No doubt a 15- or 16-litre engine would help on the heavy-duty XF side of things.

A horsepower rating to go toe-to-toe with the other Euros in the lucrative B-double line-haul market would also help inject some life to the DAF brand image.

The baby LF, however, is another beast altogether. As a general rule, Aussies don’t really get the European way of doing medium-duty.

All the Euros do a premium medium-duty but the market overwhelmingly votes for the Japanese manufacturers.

Market gardeners, removalists or plant operators may be lured by a swankier ride. But the value for money equation and lack of brand passion in this part of the market makes light- and medium-duty a tough place to do business, especially as competing offerings become more refined and offer higher levels of equipment than ever before.

European operators tend to cover more ground in their medium-duty trucks. Often using them for long-haul work, and as a consequence the level of spec inside is often more akin to many line-haul prime movers. And the LF is no exception.

Quiet, refined and with plenty of bells and whistles, the little DAF is touted to be a premium answer to the medium-duty task.

I took to the road to find out just how the DAF handled both on the highway, but also in the hurly burly of metro Melbourne.

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Engine and Transmission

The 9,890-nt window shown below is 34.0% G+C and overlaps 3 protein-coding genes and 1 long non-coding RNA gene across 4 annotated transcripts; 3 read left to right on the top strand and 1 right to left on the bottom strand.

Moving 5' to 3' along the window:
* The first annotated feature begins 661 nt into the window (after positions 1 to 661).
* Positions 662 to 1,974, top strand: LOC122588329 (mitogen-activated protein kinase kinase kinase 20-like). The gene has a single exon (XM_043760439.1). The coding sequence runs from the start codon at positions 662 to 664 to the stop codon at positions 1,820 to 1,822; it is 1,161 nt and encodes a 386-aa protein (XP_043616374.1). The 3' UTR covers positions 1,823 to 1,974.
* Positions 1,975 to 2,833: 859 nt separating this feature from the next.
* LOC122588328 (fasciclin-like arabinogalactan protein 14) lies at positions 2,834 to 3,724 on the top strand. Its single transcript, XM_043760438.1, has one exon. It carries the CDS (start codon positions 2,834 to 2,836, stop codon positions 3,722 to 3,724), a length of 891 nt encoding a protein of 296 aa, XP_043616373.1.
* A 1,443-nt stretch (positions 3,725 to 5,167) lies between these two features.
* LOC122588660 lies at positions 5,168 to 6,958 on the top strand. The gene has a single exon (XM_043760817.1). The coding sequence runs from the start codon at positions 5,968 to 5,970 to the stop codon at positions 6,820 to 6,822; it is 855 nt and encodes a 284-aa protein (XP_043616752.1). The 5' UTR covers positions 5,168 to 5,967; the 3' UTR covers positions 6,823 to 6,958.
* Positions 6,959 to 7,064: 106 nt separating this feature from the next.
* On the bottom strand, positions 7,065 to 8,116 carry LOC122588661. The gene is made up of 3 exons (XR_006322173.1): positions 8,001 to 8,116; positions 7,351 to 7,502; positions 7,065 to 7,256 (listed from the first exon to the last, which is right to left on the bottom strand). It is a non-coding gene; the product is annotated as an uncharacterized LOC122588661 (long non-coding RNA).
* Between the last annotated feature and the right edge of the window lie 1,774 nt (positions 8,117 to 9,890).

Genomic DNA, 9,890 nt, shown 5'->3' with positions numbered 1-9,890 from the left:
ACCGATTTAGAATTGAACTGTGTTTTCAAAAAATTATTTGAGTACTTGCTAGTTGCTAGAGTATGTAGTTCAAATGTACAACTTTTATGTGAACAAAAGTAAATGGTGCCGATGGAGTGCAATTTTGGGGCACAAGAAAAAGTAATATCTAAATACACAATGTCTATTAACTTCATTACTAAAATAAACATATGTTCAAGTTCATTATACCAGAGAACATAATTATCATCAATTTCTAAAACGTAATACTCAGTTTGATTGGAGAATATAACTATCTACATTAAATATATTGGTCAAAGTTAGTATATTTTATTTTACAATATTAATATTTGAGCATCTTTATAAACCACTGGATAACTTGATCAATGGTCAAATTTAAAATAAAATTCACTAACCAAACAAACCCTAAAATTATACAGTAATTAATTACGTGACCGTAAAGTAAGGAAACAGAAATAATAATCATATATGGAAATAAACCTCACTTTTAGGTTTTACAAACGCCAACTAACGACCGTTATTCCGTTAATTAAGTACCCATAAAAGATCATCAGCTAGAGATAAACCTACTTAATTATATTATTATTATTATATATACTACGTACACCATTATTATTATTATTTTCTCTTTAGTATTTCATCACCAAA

The little DAF uses a 280hp (209kW) 6.7-litre Euro 5 Paccar engine for power and a 6-speed ZF automated manual transmission (AMT) to handle gear changing duties.

The 7-litre engine has been carried over from the previous model and should be an able performer especially in this 4x2 model.

The AMT as with most offerings from ZF is a very nice little unit and it skips though the ‘box smoothly without any need for intervention.

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Cab and Controls

The new look cab moves away from DAF’s previous generation of boxy styling, which gives it a much more contemporary look.

Inside as with the rest of its Euro competitors the cab gets a premium feel with simple well laid out controls and block style switch gear.

Inside, an easy to use digital menu is joystick controlled and is nestled between the analogue tachometer and speedometer.

This can be scrolled through to monitor vehicle and driver performance and styles.

The Driver Performance Assistant can even give you a scorecard of your driving abilities at the end of a shift.

There is also the option of a reasonably sizeable flip-down bunk for those that make a mile on occasion though it does require some rearranging of the seats to get it into place.

In cab storage is impressive with compartments lining the rear wall of the cab as well as the usual hidey holes dotted around the cockpit to hold coffee cups, bottles and paperwork. There’s also the option of a fridge if required.

There are 12- and 24-volt power outlets to charge today’s plethora of devices on the go. However the closest one to the driver is a 24V, which isn’t so useful.